Clients Ask: How Should I Handle Early Retirement?

The COVID-19 pandemic has pushed many people into retirement earlier than they expected. Here’s how to handle the key decisions.

The economic dislocation resulting from the pandemic has caused many people to take early retirement – whether it’s been their own decision or not. Baird has been asking our clients what their biggest concerns are in regards to retiring early, and these are the answers:

How do I decide when to begin drawing Social Security?

It’s all about the cashflow – what your expenses are and how much other income you have.  It can be uncomfortable to think about, but your life expectancy and health are also a huge consideration.  The longer your expected lifespan, the better it is to delay taking Social Security. And remember, after one spouse passes, the survivor gets only the higher of the couple’s individual benefits, not both spouses’ benefits.  (If the worker takes Social Security early, survivor benefits get reduced as well.)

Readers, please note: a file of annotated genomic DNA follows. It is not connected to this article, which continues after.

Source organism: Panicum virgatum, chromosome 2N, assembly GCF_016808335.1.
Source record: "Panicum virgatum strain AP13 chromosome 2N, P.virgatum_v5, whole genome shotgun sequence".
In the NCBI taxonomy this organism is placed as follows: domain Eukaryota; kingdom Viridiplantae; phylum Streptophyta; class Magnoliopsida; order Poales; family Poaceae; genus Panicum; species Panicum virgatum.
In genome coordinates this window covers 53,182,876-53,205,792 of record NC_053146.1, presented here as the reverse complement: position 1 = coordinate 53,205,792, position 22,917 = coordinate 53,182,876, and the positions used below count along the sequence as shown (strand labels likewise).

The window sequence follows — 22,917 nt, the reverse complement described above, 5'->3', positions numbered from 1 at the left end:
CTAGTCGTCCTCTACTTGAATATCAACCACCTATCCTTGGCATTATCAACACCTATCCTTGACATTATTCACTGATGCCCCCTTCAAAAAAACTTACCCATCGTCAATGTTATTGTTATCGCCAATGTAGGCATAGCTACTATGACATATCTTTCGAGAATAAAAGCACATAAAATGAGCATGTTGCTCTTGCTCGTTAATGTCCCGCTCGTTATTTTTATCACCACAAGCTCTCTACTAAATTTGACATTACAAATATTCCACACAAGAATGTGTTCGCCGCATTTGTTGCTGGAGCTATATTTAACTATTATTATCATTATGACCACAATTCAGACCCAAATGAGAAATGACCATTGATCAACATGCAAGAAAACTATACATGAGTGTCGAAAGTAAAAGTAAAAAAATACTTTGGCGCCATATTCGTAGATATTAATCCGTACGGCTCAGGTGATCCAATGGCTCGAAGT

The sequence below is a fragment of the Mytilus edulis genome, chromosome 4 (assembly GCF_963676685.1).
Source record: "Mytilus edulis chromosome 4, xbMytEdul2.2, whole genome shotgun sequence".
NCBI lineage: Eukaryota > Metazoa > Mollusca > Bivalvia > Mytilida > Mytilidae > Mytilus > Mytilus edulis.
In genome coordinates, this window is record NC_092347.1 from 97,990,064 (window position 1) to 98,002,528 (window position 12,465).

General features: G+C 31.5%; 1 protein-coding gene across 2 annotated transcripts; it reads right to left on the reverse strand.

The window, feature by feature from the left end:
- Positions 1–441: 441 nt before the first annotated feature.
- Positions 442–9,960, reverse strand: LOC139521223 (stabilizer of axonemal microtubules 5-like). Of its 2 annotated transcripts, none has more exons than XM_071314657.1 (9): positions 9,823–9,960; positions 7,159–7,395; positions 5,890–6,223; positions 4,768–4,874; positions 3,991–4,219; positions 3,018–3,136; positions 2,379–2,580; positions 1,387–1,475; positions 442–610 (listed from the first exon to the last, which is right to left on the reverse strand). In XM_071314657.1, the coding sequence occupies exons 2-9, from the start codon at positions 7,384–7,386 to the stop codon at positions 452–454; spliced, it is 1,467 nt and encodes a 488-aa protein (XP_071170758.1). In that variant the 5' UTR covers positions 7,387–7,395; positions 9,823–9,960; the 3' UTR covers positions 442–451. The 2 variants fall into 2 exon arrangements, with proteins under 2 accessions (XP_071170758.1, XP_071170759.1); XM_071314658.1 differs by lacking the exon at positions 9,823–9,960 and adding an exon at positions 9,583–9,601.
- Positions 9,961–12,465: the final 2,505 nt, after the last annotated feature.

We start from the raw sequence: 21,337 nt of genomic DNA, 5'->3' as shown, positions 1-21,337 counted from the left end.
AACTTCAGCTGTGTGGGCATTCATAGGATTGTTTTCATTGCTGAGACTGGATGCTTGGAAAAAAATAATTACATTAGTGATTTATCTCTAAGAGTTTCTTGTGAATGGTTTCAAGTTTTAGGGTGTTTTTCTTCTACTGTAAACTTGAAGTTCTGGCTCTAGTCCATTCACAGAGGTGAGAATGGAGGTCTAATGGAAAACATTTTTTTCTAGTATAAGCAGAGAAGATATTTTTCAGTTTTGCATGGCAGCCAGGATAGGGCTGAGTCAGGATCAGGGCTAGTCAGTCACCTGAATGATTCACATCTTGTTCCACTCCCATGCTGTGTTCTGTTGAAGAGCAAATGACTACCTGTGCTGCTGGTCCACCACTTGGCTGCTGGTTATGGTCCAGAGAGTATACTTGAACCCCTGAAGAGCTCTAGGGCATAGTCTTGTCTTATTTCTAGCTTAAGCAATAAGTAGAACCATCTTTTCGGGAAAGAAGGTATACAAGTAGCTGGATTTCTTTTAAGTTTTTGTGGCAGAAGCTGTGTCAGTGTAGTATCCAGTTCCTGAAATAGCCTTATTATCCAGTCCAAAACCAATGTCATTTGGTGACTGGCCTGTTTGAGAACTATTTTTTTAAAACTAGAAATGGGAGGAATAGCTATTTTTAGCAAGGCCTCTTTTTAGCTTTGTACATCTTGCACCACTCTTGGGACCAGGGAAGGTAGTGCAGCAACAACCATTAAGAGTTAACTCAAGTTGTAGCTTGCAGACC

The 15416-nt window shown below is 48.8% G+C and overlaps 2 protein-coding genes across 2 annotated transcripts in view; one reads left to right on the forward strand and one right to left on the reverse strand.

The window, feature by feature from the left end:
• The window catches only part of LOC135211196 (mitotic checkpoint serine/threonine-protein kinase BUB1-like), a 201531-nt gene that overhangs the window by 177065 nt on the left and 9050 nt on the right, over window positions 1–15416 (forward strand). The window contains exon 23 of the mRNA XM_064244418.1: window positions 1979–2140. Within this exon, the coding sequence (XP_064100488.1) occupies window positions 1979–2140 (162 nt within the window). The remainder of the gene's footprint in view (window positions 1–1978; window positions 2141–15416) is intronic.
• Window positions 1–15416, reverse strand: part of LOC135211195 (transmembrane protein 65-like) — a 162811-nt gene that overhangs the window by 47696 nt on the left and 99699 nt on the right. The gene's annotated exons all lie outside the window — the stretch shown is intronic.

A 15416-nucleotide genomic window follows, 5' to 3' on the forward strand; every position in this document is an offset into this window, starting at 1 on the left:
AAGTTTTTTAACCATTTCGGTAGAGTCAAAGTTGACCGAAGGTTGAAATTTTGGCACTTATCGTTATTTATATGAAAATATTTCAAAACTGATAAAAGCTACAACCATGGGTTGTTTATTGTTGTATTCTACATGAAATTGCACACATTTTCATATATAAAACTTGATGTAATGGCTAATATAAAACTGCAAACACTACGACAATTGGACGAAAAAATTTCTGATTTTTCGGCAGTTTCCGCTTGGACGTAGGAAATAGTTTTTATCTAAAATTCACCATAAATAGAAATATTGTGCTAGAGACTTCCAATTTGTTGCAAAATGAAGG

All else being equal, it’s best to put it off for as long as you can. If you wait to begin drawing Social Security until you are past your full retirement age, you have a guaranteed  benefit increase of 8 percent per year that you wait. That’s a good argument for waiting. If you are tempted to take your benefit before your full retirement age, one of the biggest gotchas you can run into is that you can be penalized if you earn too much in other income – and those penalties start with earned income of just $18,240  per year.

How should I handle my health insurance coverage?  

Health insurance is one of the trickiest issues for early retirees to handle. If you suddenly find yourself without an employer, your focus can quickly shift from “Do I have enough?” to “What can I afford?” In that case, you need to consider how long a gap you have to fill before you become eligible for Medicare at age 65. Evaluate what you’ve got available to you in terms of your spouse’s insurance or a COBRA policy, then figure out how to bridge the gap.